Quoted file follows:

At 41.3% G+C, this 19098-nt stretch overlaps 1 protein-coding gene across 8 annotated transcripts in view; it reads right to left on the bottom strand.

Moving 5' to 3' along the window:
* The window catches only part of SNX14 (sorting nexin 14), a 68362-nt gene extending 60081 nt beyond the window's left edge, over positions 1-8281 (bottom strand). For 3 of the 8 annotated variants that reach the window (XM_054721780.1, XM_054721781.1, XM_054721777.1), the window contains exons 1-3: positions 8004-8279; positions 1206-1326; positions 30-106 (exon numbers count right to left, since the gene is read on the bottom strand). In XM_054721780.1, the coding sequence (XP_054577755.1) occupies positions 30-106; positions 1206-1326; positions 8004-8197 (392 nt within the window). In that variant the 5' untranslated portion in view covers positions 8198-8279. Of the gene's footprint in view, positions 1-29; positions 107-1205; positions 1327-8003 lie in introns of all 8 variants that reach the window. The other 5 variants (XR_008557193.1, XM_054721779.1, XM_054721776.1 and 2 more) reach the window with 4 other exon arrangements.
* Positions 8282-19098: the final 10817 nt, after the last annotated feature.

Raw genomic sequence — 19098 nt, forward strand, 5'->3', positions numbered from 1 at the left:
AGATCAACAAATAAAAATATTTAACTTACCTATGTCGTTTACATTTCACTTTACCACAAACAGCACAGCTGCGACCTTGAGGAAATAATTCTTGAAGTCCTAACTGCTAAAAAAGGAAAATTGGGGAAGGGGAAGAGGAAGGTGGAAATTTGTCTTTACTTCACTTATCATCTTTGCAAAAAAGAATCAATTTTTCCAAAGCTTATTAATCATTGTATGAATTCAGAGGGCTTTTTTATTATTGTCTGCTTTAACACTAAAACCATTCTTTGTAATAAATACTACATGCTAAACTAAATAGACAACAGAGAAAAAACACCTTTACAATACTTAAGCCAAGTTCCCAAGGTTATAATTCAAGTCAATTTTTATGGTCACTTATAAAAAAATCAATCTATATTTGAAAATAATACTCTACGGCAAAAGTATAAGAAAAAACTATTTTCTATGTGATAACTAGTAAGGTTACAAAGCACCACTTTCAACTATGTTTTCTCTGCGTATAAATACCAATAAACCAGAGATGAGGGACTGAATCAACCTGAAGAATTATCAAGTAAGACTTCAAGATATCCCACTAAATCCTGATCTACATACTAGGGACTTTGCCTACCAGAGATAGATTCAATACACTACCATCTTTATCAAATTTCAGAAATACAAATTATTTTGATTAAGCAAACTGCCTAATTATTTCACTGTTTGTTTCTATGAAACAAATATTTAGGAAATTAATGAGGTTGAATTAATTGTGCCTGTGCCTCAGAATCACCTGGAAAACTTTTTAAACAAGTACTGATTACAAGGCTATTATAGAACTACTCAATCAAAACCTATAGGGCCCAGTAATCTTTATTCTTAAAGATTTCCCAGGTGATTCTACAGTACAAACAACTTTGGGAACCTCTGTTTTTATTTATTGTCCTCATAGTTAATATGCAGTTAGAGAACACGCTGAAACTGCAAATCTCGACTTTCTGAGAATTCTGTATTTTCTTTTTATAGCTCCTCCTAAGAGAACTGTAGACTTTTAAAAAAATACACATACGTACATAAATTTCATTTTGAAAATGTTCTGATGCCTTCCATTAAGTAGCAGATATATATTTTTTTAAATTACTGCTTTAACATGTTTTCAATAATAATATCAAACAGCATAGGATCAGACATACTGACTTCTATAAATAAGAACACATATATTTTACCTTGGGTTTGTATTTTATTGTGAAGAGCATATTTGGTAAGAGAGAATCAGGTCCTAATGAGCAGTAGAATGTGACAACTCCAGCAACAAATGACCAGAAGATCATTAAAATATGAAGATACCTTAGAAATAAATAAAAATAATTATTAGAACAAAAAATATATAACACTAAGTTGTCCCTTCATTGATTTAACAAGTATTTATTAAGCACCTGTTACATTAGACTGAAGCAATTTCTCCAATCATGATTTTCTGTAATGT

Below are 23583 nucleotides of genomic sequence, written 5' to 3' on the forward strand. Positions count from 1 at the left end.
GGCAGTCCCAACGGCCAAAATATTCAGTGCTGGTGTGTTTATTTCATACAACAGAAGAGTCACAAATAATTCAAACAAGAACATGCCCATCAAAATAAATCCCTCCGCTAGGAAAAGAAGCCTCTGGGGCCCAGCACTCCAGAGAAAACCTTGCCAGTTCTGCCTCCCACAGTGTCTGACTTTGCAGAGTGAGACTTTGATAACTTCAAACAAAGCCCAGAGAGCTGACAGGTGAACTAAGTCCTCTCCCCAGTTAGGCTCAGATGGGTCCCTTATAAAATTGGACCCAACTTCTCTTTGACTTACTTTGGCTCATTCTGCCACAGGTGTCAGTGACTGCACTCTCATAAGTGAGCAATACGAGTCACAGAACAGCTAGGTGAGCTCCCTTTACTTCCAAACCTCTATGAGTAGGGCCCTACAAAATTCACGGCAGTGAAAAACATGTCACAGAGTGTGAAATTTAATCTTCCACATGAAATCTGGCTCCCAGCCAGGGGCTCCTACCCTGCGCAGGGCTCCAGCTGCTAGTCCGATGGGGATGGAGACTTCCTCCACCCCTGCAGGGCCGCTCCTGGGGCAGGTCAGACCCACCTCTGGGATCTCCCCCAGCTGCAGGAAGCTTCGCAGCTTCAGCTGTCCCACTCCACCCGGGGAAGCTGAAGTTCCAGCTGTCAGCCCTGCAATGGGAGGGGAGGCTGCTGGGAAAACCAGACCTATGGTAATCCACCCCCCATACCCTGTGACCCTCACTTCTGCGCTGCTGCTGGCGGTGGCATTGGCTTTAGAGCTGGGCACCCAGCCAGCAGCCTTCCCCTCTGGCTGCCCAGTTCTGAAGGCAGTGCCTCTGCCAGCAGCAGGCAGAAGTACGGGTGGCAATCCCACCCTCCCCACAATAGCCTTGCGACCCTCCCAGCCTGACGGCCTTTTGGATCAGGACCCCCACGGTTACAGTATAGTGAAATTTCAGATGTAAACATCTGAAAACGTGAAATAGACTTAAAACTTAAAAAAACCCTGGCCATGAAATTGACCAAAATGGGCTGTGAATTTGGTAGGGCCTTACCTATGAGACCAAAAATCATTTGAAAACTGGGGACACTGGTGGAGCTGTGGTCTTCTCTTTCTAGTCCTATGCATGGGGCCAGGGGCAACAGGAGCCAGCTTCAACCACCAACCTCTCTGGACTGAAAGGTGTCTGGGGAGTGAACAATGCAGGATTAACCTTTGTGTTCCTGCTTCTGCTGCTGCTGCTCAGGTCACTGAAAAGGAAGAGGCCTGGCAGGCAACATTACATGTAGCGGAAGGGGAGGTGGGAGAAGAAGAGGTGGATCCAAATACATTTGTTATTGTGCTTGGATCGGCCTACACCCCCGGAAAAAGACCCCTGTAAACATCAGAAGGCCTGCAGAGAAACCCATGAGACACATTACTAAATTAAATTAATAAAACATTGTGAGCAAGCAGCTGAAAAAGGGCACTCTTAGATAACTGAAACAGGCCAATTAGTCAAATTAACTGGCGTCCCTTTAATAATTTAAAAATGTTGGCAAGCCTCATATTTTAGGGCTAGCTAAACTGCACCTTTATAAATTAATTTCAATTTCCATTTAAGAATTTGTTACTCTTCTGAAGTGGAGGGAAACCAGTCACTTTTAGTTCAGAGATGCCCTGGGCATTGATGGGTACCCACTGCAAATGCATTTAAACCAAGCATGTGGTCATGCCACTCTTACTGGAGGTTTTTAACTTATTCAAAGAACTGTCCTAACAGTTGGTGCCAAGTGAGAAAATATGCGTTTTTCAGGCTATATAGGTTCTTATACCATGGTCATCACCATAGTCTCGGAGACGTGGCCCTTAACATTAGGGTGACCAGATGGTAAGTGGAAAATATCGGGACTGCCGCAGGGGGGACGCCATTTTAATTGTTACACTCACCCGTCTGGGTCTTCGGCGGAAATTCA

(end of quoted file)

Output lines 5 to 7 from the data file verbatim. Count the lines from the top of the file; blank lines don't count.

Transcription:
Raw genomic sequence — 19098 nt, forward strand, 5'->3', positions numbered from 1 at the left:
AGATCAACAAATAAAAATATTTAACTTACCTATGTCGTTTACATTTCACTTTACCACAAACAGCACAGCTGCGACCTTGAGGAAATAATTCTTGAAGTCCTAACTGCTAAAAAAGGAAAATTGGGGAAGGGGAAGAGGAAGGTGGAAATTTGTCTTTACTTCACTTATCATCTTTGCAAAAAAGAATCAATTTTTCCAAAGCTTATTAATCATTGTATGAATTCAGAGGGCTTTTTTATTATTGTCTGCTTTAACACTAAAACCATTCTTTGTAATAAATACTACATGCTAAACTAAATAGACAACAGAGAAAAAACACCTTTACAATACTTAAGCCAAGTTCCCAAGGTTATAATTCAAGTCAATTTTTATGGTCACTTATAAAAAAATCAATCTATATTTGAAAATAATACTCTACGGCAAAAGTATAAGAAAAAACTATTTTCTATGTGATAACTAGTAAGGTTACAAAGCACCACTTTCAACTATGTTTTCTCTGCGTATAAATACCAATAAACCAGAGATGAGGGACTGAATCAACCTGAAGAATTATCAAGTAAGACTTCAAGATATCCCACTAAATCCTGATCTACATACTAGGGACTTTGCCTACCAGAGATAGATTCAATACACTACCATCTTTATCAAATTTCAGAAATACAAATTATTTTGATTAAGCAAACTGCCTAATTATTTCACTGTTTGTTTCTATGAAACAAATATTTAGGAAATTAATGAGGTTGAATTAATTGTGCCTGTGCCTCAGAATCACCTGGAAAACTTTTTAAACAAGTACTGATTACAAGGCTATTATAGAACTACTCAATCAAAACCTATAGGGCCCAGTAATCTTTATTCTTAAAGATTTCCCAGGTGATTCTACAGTACAAACAACTTTGGGAACCTCTGTTTTTATTTATTGTCCTCATAGTTAATATGCAGTTAGAGAACACGCTGAAACTGCAAATCTCGACTTTCTGAGAATTCTGTATTTTCTTTTTATAGCTCCTCCTAAGAGAACTGTAGACTTTTAAAAAAATACACATACGTACATAAATTTCATTTTGAAAATGTTCTGATGCCTTCCATTAAGTAGCAGATATATATTTTTTTAAATTACTGCTTTAACATGTTTTCAATAATAATATCAAACAGCATAGGATCAGACATACTGACTTCTATAAATAAGAACACATATATTTTACCTTGGGTTTGTATTTTATTGTGAAGAGCATATTTGGTAAGAGAGAATCAGGTCCTAATGAGCAGTAGAATGTGACAACTCCAGCAACAAATGACCAGAAGATCATTAAAATATGAAGATACCTTAGAAATAAATAAAAATAATTATTAGAACAAAAAATATATAACACTAAGTTGTCCCTTCATTGATTTAACAAGTATTTATTAAGCACCTGTTACATTAGACTGAAGCAATTTCTCCAATCATGATTTTCTGTAATGT

Below are 23583 nucleotides of genomic sequence, written 5' to 3' on the forward strand. Positions count from 1 at the left end.